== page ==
I bought a batch of assorted brass clock gears on Ebay, and started sorting things out by trial and error, mounting gears on a piece of scrap wood with some nails that roughly matched the diameter of their shaft holes. Ideally, you want something close to a 3:1 or 4:1 ratio - once you have that, you can fine-tune the rest in the code. The photo shows the combination I came up with (yours may be different). I decided on it partially due to aesthetic reasons, and partially practical—it's surprisingly hard to find affordable brass gears online, so I had to work with the gearing I had on hand.

Step 2: Prepare the Electronics

Get ready to rummmmble!

...or at least get your components hooked up correctly on a breadboard. Test and test again. Once everything is working, you can assemble the wiring on an Adafruit protoshield - it'll simplify soldering in the final product, and give you a lot more 5v and ground pins to work with. Here's how to hook everything up.

The GPS comes with a 6-pin JST cable, which is way too small to easily work with (for me, at least). You'll need to buy a JST jumper cable to hook it up to the Arduino, or just make your own:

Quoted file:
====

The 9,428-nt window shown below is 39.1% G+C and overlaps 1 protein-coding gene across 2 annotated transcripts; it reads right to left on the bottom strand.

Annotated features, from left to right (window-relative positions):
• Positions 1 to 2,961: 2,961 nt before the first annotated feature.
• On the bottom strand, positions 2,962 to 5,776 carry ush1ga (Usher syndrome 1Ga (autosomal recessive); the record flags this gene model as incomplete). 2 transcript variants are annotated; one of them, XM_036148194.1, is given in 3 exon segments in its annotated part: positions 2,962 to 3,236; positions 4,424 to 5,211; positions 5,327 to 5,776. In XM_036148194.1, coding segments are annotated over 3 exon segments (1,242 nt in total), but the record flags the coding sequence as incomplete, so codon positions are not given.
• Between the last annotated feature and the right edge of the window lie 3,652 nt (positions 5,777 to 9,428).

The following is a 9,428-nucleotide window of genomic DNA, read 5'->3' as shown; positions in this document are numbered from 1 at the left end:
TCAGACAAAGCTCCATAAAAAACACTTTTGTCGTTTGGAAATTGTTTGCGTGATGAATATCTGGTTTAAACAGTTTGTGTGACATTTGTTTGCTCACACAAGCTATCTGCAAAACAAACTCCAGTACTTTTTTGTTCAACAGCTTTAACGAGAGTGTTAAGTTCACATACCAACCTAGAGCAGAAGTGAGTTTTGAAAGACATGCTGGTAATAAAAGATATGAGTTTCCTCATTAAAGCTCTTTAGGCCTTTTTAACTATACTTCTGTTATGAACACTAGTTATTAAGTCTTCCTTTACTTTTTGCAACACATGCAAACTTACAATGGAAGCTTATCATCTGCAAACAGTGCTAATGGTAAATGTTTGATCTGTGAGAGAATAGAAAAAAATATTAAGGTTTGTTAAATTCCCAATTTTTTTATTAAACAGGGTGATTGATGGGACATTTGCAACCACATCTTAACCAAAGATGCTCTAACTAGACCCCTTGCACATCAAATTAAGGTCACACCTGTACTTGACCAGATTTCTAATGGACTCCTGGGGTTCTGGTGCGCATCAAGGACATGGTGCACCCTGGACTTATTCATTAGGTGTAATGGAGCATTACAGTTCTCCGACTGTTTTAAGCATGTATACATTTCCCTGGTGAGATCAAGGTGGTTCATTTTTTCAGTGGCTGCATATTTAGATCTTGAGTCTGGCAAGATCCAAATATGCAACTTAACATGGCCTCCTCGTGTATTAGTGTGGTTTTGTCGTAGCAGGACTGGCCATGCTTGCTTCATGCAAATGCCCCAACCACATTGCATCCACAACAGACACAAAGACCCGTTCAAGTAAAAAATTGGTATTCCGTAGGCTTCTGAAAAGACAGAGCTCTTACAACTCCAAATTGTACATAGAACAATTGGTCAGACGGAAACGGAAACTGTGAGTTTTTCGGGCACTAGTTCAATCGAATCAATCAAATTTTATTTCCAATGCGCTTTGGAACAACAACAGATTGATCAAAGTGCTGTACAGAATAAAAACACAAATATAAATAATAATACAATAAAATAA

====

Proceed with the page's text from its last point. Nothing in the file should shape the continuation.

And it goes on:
1. Mount the GPS chip on a piece of perfboard. I used thin wire to "tie" the whole thing down.
  2. Cut the JST cable that comes with the GPS in half.
  3. Carefully strip the bare ends of the JST cable, and pass the raw wire through the perfboard.
  4. Solder the exposed ends to 6-inch strips of hookup wire to create a breakout.
  5. Hook up to Arduino
    (wires from left to right facing GPS chip)
    • 0 = unused
    • 1 = ground
    • 2 = Arduino digital pin 2
    • 3 = Arduino digital pin 3
    • 4 = VCC
    • 5 = ground

Solder hookup wire into the breakout, and strip the ends.

  • 1 = SCC (Arduino analog pin 5)
  • 2 = SDA (Arduino analog pin 4)
  • 3 = VCC (3 volts! Not 5 volts!!)
  • 4 = ground


Use hookup wire or jumper cables to attach to Arduino (should fit easily into female header already attached to servo):

  • Red wire = VCC (5v)
  • Black wire = Gnd
  • Yellow wire = PWM (Arduino digital pin 10)


A late addition, so not shown in the photos above.

  • Green LED = Arduino digital pin 11
  • Red LED = Arduino digital pin 12

Step 3: Upload the Code